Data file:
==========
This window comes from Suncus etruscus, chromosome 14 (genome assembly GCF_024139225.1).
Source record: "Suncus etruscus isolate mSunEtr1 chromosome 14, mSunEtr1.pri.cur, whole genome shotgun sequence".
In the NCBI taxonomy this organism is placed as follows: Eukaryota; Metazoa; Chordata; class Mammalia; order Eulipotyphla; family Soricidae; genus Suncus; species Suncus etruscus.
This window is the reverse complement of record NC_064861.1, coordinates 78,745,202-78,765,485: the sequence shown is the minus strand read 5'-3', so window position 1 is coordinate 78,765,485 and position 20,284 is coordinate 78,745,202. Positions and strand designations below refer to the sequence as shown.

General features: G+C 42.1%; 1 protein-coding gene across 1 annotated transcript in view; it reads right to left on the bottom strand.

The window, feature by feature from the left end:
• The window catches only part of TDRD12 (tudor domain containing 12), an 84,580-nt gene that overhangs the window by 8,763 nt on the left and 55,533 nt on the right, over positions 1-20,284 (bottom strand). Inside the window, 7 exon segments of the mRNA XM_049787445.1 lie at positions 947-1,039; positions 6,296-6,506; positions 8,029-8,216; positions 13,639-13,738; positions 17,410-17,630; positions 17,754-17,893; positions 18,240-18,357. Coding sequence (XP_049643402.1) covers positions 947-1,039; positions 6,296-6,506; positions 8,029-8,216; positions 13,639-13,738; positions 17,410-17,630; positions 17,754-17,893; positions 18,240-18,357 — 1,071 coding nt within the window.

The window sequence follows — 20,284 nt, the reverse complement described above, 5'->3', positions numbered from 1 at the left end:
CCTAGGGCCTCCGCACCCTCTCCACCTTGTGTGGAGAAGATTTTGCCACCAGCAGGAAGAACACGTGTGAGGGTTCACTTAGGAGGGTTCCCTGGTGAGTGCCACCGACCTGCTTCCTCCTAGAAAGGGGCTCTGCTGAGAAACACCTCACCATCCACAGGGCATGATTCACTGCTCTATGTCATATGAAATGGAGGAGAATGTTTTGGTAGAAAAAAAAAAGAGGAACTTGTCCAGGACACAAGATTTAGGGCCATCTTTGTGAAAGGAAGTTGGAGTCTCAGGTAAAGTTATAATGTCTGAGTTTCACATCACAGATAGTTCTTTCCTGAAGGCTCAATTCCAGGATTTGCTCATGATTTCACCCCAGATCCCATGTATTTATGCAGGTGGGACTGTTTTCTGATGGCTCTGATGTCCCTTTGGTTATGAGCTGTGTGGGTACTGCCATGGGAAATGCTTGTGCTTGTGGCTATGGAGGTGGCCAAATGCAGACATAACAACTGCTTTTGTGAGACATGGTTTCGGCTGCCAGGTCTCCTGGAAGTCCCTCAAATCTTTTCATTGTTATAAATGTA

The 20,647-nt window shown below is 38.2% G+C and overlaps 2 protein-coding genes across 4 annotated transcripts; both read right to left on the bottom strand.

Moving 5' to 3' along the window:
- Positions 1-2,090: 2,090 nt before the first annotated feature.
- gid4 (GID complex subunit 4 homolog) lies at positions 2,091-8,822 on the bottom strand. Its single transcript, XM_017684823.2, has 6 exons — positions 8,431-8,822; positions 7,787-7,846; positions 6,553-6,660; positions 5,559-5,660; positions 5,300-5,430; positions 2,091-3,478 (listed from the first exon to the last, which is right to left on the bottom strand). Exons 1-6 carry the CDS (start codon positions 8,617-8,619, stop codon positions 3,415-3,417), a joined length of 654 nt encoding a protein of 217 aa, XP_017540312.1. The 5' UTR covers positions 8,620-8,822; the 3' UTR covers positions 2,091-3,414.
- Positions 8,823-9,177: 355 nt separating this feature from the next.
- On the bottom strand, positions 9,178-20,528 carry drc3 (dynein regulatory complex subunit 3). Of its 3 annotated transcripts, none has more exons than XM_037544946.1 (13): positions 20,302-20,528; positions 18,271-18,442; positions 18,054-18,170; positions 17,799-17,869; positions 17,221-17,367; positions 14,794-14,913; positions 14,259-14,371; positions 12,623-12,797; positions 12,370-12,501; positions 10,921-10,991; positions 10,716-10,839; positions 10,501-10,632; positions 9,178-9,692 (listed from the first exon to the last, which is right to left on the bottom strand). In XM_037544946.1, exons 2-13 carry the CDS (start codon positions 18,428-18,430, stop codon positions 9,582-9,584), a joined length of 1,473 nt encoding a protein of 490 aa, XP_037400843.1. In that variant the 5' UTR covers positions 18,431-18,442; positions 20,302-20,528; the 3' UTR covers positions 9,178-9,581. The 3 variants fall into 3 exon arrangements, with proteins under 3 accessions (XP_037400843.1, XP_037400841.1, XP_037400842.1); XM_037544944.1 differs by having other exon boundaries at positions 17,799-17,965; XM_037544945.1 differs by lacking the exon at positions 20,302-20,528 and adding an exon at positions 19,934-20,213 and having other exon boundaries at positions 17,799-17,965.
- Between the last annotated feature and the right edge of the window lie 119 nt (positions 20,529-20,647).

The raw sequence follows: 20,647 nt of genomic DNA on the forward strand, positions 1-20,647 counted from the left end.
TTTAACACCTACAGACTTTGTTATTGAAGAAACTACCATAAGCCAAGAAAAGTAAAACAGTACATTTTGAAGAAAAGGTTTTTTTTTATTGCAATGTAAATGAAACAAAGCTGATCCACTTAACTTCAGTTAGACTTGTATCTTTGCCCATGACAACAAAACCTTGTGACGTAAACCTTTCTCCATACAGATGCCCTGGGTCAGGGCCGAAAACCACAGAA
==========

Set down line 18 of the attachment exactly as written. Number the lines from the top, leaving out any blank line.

TTTAACACCTACAGACTTTGTTATTGAAGAAACTACCATAAGCCAAGAAAAGTAAAACAGTACATTTTGAAGAAAAGGTTTTTTTTTATTGCAATGTAAATGAAACAAAGCTGATCCACTTAACTTCAGTTAGACTTGTATCTTTGCCCATGACAACAAAACCTTGTGACGTAAACCTTTCTCCATACAGATGCCCTGGGTCAGGGCCGAAAACCACAGAA